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A New Trend in Crime Novels?

Motherless Brooklyn, by Jonathan Lethem
It could be a new trend in detective stories, which have always tended to have a social criticism edge to them anyway (well, the good ones.) A PI or an amateur or an innocent fitted up for a crime is endowed with a little understood disability, which paradoxically gives him or her great advantage in solving the crime. In a way, it's not a new idea. Miss Marple springs to mind, the disability in this case being that she is old and single and thus subject to all kinds of stereotypical assumptions which prove untrue. And then the creation of PIs who are morbidly obese, female, black, quite old or quite young, as well as unlikely combinations, from "I Spy" (OK, they were spies, but the same idea) to Randall and Hopkirk (deceased) have captured the interests of viewers and readers and smashed stereotypes along with bigoted or just unimaginative villains.
Motherless Brooklyn (great title, don't you think?) is about Lionel Essrog, aka the Human Freak Show, who is not only motherless, but suffers from Tourette's Syndrome as well, putting him at the social bottom of his little gang of outsiders, a group of orphan boys employed by small-time Brooklyn hood, Frank Minna. Frank is murdered, and the gang tries to find out who done it and who else is in danger.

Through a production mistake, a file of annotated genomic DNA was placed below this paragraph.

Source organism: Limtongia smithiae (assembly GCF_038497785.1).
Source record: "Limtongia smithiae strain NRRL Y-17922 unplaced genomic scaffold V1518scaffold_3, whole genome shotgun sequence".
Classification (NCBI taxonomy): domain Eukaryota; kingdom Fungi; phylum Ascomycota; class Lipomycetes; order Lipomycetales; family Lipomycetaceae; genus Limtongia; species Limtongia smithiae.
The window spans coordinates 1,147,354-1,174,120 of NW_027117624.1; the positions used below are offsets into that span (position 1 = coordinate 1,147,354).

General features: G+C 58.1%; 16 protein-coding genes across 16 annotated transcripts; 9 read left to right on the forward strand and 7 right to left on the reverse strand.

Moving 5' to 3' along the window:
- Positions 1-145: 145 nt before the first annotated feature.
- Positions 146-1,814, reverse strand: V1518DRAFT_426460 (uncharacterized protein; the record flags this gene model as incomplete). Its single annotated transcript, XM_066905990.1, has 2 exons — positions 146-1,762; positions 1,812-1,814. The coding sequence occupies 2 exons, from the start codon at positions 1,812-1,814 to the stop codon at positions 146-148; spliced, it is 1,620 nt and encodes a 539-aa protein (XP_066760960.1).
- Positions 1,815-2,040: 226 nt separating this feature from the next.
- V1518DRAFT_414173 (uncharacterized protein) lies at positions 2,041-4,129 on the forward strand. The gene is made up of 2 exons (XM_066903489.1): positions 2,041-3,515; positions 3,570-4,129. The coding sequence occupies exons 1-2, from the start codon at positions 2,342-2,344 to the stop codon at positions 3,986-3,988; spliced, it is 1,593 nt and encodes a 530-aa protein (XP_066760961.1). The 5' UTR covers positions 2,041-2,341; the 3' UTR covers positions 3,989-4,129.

I have to confess I knew very little about Tourette's before reading this and it really raised my consciousness. I was running around trying to get everyone I know to read it, too, just because it was so well written.

The Curious Incident of the Dog in the Night-time, by Mark Haddon
The Curious Incident of the Dog in the Night-time was short-listed for the Booker Prize. I won't review it because I have not read it yet (but mean to soon). It concerns Christopher, a boy with autism, who is obsessed with finding out who killed the next-door neighbour's dog with a pitch-fork. From the reviews I have read, it sounds like it has a lot in common with Motherless Brooklyn, including the compassionate attempt to glimpse the inner world of the "mentally different".